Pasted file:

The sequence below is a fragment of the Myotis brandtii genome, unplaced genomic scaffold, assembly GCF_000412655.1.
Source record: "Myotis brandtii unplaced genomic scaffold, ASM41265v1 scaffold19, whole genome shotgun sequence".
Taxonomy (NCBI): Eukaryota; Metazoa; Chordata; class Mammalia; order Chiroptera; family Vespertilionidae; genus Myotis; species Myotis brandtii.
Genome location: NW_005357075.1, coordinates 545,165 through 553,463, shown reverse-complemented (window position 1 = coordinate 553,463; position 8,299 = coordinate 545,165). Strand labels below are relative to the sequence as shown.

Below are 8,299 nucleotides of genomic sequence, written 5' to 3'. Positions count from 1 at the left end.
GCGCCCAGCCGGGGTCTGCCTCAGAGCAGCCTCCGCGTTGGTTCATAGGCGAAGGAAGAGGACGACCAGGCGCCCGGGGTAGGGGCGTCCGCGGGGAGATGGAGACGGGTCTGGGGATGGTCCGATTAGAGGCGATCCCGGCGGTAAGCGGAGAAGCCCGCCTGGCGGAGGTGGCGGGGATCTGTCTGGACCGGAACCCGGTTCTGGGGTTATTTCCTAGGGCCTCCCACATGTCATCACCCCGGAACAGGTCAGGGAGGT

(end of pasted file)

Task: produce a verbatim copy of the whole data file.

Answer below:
The sequence below is a fragment of the Myotis brandtii genome, unplaced genomic scaffold, assembly GCF_000412655.1.
Source record: "Myotis brandtii unplaced genomic scaffold, ASM41265v1 scaffold19, whole genome shotgun sequence".
Taxonomy (NCBI): Eukaryota; Metazoa; Chordata; class Mammalia; order Chiroptera; family Vespertilionidae; genus Myotis; species Myotis brandtii.
Genome location: NW_005357075.1, coordinates 545,165 through 553,463, shown reverse-complemented (window position 1 = coordinate 553,463; position 8,299 = coordinate 545,165). Strand labels below are relative to the sequence as shown.

Below are 8,299 nucleotides of genomic sequence, written 5' to 3'. Positions count from 1 at the left end.
GCGCCCAGCCGGGGTCTGCCTCAGAGCAGCCTCCGCGTTGGTTCATAGGCGAAGGAAGAGGACGACCAGGCGCCCGGGGTAGGGGCGTCCGCGGGGAGATGGAGACGGGTCTGGGGATGGTCCGATTAGAGGCGATCCCGGCGGTAAGCGGAGAAGCCCGCCTGGCGGAGGTGGCGGGGATCTGTCTGGACCGGAACCCGGTTCTGGGGTTATTTCCTAGGGCCTCCCACATGTCATCACCCCGGAACAGGTCAGGGAGGT